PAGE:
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SOURCE: Al Harper/University of Chicago

The HAWC (High-resolution Airborne Waveband Camera) in the lab at the Yerkes Observatory. The infrared camera is being tested and fine tuned in  coming months to be sent to the Jet Propulsion Laboratory in California, where it will be prepared for use on NASA's SOFIA. The camera and associated technology will offer a new view of the stars.  

HAWC camera to patrol skies on NASA’s SOFIA

by Fouad Egbaria
Feb 07, 2013


SOURCE: Al Harper/University of Chicago

A model of SOFIA (Stratospheric Observatory for Infrared Astronomy), purchased by NASA in 1997 from United Airlines and repurposed as a flying astronomical observatory.

In the near future, a new sort of bird will patrol the skies.

Researchers at the University of Chicago, Northwestern University and, eventually, at NASA’s Jet Propulsion Laboratory, are building a new camera, called HAWC, for use on SOFIA, NASA's stratospheric observatory craft. Using the infrared spectrum, the camera would allow scientists to observe the universe with otherwise undetectable views of distant stars.

“We’re very anxious to get our chance to fly our instrument and to continue the kinds of observations that we began with the Lear Jet and the Kuiper [Airborne] Observatory,” said Al Harper, a professor in the astronomy and astrophysics department at the U of C. Harper began his career as a graduate student flying a 12-inch telescope on a Lear Jet.

HAWC stands for “High-resolution Airborne Waveband Camera.”

The camera is being built in the university’s Yerkes Observatory in Williams Bay, Wis., but will be sent off to JPL in California within the next six months, where it will undergo, an “upgrade,” according to John Vaillancourt, an instrument scientist with SOFIA since 2009. He is interfacing between SOFIA and the HAWC team until the camera moves to JPL. After that, it’s his bird and he will be in charge of running it and making sure everything on it works appropriately.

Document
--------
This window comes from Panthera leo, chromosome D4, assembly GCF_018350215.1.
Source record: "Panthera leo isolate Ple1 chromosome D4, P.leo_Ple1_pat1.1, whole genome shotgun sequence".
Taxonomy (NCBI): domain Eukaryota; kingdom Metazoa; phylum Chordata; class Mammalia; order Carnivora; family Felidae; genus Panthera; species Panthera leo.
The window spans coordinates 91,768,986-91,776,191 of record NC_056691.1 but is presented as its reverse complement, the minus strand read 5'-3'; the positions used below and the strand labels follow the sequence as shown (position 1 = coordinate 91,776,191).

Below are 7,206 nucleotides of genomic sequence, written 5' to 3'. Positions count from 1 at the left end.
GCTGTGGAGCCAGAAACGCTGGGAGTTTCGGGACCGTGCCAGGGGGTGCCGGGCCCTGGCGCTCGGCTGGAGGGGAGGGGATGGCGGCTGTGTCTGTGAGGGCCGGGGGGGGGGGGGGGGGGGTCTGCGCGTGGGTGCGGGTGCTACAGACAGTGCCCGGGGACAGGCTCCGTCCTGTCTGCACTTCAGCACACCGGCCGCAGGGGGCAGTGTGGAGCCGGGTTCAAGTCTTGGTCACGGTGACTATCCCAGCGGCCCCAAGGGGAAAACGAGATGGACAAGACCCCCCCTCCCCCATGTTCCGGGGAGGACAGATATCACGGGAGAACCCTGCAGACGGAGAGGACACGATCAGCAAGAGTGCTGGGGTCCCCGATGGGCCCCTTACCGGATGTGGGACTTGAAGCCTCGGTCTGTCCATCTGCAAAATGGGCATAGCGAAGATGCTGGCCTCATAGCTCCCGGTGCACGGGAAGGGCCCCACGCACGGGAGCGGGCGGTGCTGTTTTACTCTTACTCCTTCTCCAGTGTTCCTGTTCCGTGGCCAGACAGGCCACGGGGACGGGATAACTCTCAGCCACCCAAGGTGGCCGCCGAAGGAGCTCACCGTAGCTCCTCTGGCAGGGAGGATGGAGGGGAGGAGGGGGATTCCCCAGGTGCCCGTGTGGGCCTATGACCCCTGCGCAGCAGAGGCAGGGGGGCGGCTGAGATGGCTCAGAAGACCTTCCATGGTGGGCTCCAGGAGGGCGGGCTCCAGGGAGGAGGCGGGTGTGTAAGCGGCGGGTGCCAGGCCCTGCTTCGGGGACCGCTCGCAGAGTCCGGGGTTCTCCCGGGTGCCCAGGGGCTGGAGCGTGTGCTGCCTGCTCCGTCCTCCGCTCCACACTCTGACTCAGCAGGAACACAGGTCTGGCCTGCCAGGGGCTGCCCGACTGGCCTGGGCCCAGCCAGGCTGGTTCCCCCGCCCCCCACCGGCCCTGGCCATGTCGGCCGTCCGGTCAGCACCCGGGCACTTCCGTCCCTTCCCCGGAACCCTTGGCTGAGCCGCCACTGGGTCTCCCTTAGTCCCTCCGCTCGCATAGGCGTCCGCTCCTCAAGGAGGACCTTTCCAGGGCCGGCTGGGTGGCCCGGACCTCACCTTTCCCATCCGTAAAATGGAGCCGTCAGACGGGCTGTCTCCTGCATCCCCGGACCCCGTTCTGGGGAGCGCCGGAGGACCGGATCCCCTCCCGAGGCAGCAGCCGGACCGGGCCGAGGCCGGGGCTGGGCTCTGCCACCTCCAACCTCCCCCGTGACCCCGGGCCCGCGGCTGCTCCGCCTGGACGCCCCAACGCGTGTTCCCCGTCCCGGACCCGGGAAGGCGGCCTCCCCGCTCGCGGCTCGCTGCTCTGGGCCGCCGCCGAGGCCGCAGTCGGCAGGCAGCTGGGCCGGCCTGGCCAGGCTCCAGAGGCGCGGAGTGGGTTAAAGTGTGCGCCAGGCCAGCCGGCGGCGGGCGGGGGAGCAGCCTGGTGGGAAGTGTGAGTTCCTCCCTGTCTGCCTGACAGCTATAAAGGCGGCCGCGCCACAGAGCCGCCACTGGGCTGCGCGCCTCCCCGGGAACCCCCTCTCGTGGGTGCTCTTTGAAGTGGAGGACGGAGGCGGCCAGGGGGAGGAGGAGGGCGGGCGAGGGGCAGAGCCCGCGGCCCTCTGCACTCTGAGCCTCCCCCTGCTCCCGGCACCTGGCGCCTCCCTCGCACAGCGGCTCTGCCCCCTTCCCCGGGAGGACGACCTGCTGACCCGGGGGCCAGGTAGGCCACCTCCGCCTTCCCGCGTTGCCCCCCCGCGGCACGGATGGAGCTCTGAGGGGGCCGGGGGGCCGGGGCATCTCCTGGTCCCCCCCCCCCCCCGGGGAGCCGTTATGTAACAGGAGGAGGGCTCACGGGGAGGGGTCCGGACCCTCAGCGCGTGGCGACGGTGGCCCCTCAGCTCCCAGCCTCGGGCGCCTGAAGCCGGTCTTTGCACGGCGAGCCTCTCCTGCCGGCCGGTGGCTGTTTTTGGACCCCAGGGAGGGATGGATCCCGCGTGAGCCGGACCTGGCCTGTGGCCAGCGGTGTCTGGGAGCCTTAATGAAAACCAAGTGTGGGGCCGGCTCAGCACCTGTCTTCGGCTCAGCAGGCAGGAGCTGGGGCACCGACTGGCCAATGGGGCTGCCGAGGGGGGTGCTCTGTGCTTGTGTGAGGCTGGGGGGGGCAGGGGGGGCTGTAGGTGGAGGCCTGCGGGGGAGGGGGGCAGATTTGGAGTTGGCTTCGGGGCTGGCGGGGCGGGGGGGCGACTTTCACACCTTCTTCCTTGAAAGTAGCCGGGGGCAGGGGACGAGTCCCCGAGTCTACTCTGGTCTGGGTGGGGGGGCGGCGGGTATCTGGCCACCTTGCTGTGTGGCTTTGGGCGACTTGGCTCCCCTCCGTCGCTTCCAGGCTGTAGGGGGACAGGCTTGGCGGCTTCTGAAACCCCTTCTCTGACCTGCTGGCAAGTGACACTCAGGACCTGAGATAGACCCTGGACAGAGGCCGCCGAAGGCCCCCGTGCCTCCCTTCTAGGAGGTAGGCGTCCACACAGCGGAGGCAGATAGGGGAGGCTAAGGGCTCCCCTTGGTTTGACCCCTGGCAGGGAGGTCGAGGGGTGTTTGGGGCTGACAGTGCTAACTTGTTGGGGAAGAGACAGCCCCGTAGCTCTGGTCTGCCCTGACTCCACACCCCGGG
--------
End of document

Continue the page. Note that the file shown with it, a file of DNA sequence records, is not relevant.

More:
HAWC will be ready for use on SOFIA in approximately two years, according to Harper.

Giles Novak, a professor in the Department of Astronomy and Astrophysics at Northwestern University, and NU colleague Nicholas Chapman, are the primary scientists collaborating on HAWC’s new software, which will give HAWC the ability to produce polarization images. These images will allow scientists to, in addition to discerning the infrared outlines of stars and dust, but their alignments and orientations as well.

According to Novak, the wider purpose of HAWC’s deployment on SOFIA is to investigate why most stars possess a mass of 10^30 kg. If stars weighed more, they’d theoretically have much shorter lives. If they weighed less, it could prevent the formation of water on planets orbiting these smaller stars, Novak said. These theories would have implications on the evolution of life, he added.

“There are some theories that use magnetic fields to regulate the star formation process,” Novak said. “In other words, the magnetic field of the galaxy can influence the star formation process. Those are the theories we want to test with HAWC.” By testing these theories, scientists can get at the cosmological basis for the minimal variance in star mass.

“We’re currently putting new detectors and a polarimeter into the instrument that we’ve already built and run in the laboratory here,” Harper said. “We expect that to start flying on [SOFIA] in about two years.”

“It’s particularly important to have a number of different techniques to study the same object,” Harper said. Harper specializes in the far infrared wavelength, which is between microwaves and visible light in wavelength on the electromagnetic spectrum. Studying the cosmos in the infrared spectrum allows scientists to see things that would not be seen in the visible spectrum of light.

According to the SOFIA website, HAWC is one of nine “first light instruments” in production for use on SOFIA, of which include cameras (like HAWC),spectrometers and photometers.

The use of infrared astronomical equipment is not new. NASA has been using it since the 1960s, with the Lear Jet and Convair CV-990. However, HAWC offers some new features with its detectors and polarization technology.

“HAWC is conceptually a simple instrument,” Vaillancourt said. “This sort of work has been done before, but never with as large a focal plane as HAWC will have and never from as large of a telescope,” he added. As such, HAWC will have improved spatial resolution, meaning it will be able to see a larger piece of the sky with smaller pixels in the image.

One use for HAWC is the monitoring of star-forming regions in the Milky Way.

“Because you can’t see the stars themselves, we can infer by the temperature of the dust and how much dust there is, to say something about the star [and] the environment that stars form in,” Vaillancourt said.

SOFIA, with respect to HAWC or otherwise, does a significant amount of work in probing and attempting to understand the universe at large.

“The chemistry of interstellar medium, which can lead to the chemistry of life, and all those sorts of things, are really important things to understand. And that is what SOFIA is going after: from how stars form to the atoms and molecules themselves,” Vaillancourt said.